The fact that it can take 2,700 litres of water to produce the cotton needed to make a single t-shirt is just one of the alarming statistics that have fuelled the debate surrounding fashion’s negative impact on the environment. However, one UK-based company is attempting to shed a more positive light on this humble wardrobe staple, creating a t-shirt with more eco-friendly credentials.
Tech start-up Vollebak, founded by twin brothers, designers and athletes Nick and Steve Tidball, uses science and technology to inform its range of clothing, and the company’s latest innovation is a t-shirt made from wood pulp from sustainably managed forests. Sourced from eucalyptus, beech, and spruce trees, the wood is then chipped and pulped before being turned into fiber, then yarn and finally fabric.
The block design on the front of the t-shirt is created entirely from algae grown in bioreactors, in a process that turns the aquatic plant into a printable ink. And according to co-founder Steve Tidball, each garment is "unique" thanks to the natural properties of algae, which eventually cause the green design to fade and change color.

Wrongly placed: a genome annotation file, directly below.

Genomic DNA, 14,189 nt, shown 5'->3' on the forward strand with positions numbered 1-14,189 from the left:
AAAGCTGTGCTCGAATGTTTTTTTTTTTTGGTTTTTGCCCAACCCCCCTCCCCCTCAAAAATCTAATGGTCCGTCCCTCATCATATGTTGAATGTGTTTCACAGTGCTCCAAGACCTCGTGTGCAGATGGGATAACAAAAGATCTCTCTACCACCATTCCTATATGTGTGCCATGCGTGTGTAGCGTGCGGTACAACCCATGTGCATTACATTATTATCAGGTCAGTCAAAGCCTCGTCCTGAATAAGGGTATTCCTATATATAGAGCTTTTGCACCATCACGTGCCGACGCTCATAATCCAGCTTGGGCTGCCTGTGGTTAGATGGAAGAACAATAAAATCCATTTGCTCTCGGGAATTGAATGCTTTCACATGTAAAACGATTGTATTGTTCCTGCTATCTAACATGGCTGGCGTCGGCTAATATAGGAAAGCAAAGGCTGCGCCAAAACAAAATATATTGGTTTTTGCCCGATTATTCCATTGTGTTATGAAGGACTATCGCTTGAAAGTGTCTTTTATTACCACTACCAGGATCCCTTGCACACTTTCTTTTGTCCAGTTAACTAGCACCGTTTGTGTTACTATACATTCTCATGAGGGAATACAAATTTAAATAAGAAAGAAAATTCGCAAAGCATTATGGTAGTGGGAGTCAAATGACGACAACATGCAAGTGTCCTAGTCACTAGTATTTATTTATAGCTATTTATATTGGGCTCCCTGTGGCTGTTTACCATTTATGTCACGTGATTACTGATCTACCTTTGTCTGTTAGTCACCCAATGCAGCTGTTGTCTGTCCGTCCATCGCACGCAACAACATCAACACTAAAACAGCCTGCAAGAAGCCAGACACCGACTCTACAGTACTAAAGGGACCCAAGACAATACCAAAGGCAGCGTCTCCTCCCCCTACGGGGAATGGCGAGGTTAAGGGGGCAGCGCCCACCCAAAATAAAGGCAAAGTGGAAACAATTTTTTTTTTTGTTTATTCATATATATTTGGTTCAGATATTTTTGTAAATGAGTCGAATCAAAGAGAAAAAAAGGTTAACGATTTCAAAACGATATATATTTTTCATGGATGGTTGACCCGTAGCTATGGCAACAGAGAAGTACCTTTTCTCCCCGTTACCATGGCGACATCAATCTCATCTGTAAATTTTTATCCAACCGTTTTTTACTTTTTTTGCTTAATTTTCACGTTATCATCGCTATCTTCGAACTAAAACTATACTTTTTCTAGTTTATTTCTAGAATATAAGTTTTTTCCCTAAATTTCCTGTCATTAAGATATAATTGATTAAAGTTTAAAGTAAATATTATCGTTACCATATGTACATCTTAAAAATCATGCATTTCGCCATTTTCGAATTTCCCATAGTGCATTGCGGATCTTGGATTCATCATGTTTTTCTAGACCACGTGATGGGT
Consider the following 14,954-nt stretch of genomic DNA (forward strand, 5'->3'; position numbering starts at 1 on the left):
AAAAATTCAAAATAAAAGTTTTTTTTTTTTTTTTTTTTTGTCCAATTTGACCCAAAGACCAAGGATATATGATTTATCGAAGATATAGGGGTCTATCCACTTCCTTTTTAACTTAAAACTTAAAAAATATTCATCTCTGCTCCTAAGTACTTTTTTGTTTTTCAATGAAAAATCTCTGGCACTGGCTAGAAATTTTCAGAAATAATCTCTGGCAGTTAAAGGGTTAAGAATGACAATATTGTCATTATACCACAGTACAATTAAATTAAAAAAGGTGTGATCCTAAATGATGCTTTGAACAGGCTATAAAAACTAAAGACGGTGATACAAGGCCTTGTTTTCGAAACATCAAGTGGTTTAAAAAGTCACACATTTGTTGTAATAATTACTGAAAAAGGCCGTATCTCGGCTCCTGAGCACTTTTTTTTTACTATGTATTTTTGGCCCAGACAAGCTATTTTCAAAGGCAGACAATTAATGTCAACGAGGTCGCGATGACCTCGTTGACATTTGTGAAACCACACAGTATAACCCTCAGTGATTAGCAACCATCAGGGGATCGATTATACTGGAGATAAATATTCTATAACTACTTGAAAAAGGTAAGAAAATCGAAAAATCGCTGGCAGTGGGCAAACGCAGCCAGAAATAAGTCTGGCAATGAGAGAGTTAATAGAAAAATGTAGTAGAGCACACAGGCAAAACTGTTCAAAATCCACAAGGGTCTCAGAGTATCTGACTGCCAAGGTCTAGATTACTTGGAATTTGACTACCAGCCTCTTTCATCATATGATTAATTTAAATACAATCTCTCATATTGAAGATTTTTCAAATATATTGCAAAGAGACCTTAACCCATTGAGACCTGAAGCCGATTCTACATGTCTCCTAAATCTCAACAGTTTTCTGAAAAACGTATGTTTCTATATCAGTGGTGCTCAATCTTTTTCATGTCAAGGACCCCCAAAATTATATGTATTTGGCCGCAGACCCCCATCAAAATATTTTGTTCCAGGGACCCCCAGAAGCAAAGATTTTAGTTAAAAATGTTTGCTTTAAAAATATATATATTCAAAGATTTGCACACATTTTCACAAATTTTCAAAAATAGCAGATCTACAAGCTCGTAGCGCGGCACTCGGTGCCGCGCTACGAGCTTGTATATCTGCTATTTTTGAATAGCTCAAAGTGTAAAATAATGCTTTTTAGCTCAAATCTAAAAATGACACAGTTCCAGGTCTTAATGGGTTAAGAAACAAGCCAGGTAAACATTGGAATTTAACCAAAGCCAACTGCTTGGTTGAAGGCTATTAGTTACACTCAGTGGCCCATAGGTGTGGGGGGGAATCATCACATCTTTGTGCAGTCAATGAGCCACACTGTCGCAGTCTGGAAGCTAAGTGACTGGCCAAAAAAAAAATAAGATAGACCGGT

The t-shirt also ticks all the right boxes in terms of biodegradability. Once it reaches the end of its life, it can either be put into a compost bin or buried in the ground where it will decompose. The speed of decomposition will depend upon the environment in which the t-shirt is put it, but the hotter the conditions and the more bacteria and fungi it is exposed to, the faster it will biodegrade. And once decomposed it will be transformed into the same matter as the dead plants, grass and leaves on the ground that are then eaten by worms. The t-shirt essentially becomes "worm food".
The three-year old company is known for its experimental clothing, previously creating a color-shifting jacket that uses embedded black glass spheres to emulate the camouflage qualities of a squid, and its solar charged jacket won Time Magazine’s Best Inventions of 2018, as well as Wired’s Gear of the Year and secured a win at Fast Company’s Innovation by Design awards.
"Having already put man-made super-materials like graphene and carbon fibre into clothing, we wanted to start the journey of getting algae into clothing too," Tidball told Dezeen. The waiting list is now open…